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Source: The Complete Motorcycle Book: A Consumers Guide, by Jim Bennet

Trail Bikes, or off-road bikes, are designed to take you wherever you want to go, accepting the terrain as it comes. These bikes are built for dirt, mud, sand, clay, brush, desert, swamp, jungle and ancient forest. Trail bikes are usually characterized by the following features:

Engine:

  • Single cylinder
  • High routed exhaust system
  • Chain final drive
  • Relatively high power-to-weight ratio

Frame, suspension, and steering:

  • Minimal seating
  • Long trael suspension
  • Neutral steering geometry
  • No center or side stands
  • High fenders
  • Straight across handlebars
  • Smaller, weaker disc brakes

Wheels and tires:

  • Deep, biting tire tread patterns
  • Relatively strong wheels

Control and gauges:

  • Often none
  • Sometimes a speedometer or tachometer

Electrical system:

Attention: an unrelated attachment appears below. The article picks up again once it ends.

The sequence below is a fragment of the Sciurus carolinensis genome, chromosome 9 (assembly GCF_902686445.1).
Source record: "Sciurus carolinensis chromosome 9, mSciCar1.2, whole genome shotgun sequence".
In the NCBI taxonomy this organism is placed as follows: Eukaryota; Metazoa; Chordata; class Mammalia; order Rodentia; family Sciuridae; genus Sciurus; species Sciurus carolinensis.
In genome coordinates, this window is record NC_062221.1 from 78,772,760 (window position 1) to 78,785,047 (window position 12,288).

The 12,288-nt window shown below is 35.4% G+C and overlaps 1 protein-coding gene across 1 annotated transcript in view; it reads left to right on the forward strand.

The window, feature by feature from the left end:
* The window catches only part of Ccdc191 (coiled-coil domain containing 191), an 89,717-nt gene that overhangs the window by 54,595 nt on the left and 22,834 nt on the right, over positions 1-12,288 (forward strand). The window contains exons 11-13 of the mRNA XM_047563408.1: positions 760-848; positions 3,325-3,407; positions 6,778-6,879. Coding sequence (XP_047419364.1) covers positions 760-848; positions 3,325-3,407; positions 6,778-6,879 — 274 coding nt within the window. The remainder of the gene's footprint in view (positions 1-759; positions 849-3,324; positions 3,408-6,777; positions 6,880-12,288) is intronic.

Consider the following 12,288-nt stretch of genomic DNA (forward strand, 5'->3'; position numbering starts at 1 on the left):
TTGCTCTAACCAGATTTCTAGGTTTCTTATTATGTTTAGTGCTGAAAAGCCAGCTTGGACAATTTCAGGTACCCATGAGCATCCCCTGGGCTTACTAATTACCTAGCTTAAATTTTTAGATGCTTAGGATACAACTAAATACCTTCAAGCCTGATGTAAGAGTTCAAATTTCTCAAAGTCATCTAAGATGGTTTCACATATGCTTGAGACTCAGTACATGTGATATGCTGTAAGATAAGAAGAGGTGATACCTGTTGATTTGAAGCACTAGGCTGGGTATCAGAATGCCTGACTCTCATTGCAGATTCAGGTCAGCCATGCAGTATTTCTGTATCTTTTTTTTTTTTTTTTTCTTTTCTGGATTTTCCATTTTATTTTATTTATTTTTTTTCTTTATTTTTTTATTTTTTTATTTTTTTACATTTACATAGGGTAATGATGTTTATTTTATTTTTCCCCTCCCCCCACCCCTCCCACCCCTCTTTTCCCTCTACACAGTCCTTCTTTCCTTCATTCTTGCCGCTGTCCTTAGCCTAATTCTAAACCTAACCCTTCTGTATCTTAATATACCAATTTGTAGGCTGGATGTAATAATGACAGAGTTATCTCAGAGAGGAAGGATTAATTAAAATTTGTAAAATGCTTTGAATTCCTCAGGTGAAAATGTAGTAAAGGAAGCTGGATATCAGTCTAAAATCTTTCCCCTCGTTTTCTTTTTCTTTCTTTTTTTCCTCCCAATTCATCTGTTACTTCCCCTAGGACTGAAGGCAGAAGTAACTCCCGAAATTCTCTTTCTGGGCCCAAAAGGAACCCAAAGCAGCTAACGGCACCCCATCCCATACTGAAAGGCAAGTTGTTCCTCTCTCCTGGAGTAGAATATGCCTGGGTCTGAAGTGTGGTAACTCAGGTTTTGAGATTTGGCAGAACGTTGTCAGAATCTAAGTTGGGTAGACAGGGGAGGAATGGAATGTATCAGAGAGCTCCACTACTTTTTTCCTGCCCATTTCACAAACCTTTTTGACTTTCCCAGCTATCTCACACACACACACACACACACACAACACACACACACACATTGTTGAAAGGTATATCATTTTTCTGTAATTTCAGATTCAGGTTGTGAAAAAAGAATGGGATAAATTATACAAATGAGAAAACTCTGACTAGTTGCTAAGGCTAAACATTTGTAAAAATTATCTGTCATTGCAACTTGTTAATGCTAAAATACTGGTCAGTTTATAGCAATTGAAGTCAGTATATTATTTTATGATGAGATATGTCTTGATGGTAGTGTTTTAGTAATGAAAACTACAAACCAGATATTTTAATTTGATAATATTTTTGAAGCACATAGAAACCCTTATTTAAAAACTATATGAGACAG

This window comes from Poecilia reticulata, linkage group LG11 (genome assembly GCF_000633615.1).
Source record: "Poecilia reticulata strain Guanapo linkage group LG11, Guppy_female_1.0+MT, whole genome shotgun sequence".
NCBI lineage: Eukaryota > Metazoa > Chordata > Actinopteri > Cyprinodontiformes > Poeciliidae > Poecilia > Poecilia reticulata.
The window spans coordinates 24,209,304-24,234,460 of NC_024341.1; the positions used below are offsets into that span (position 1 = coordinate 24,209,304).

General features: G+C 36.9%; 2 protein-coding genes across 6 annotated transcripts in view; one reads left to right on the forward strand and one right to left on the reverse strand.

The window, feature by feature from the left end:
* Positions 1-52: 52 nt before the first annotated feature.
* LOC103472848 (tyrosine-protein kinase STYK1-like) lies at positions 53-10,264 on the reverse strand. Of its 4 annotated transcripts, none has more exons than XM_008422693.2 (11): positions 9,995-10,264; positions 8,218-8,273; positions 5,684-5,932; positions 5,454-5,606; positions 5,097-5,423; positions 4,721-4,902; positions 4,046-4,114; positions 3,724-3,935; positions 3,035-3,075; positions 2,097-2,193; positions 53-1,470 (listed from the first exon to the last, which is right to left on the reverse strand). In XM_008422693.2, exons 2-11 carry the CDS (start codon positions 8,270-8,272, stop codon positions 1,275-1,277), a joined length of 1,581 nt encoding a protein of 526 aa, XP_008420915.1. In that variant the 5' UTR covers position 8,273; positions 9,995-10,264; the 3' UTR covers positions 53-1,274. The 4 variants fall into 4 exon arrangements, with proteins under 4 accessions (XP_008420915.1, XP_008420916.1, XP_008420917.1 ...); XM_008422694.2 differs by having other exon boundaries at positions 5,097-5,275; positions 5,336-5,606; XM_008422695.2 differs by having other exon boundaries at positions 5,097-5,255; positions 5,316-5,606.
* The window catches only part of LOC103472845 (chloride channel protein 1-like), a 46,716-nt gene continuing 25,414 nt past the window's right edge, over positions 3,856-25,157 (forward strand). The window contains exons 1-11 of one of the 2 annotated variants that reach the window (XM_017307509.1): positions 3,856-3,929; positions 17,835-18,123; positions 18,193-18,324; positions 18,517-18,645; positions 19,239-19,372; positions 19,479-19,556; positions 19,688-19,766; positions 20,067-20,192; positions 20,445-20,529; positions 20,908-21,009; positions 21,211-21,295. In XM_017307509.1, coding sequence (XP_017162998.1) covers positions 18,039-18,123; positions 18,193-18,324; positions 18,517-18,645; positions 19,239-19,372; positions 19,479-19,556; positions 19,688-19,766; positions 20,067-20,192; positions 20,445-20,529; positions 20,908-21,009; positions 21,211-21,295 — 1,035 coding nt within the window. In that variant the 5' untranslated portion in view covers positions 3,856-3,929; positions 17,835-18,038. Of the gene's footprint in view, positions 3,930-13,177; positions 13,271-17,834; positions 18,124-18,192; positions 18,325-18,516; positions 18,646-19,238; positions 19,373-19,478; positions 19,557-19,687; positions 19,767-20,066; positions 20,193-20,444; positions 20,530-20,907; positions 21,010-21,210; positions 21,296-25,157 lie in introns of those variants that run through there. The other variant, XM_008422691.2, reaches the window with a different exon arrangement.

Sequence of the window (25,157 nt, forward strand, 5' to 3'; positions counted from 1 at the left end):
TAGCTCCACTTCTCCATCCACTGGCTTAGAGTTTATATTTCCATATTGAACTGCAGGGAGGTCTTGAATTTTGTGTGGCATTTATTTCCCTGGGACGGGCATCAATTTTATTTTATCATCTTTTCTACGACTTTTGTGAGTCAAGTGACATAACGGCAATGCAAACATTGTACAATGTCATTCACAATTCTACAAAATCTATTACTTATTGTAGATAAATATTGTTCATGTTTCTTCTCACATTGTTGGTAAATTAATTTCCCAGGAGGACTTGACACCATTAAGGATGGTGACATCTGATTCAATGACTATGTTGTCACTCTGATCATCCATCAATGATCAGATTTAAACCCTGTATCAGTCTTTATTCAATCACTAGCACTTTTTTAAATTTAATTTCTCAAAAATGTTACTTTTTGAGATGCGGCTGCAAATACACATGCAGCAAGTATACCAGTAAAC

• Small headlights (if any)
  • Incorporated blinkers and taillights (if any)
  • Loud horn
  • Electric start (on newer bikes)
  • Relatively simple and lightweight charging and ignition systems

Off-road bikes are classified by the type of racing competition in which they are designed to compete. The American Motorcycle Association sanctions nine different types of dirt riding: hare scrambles, hare-and-hound, enduro, trials, motocross, dirt track, hill climb, ice racing and reliability enduro. Competitors’ off road bikes are customized for each type of competition. Even so, to satisfy this wide-ranging market, only four basic types of motorcycles are built: enduro, motocross, trials and cross-country.

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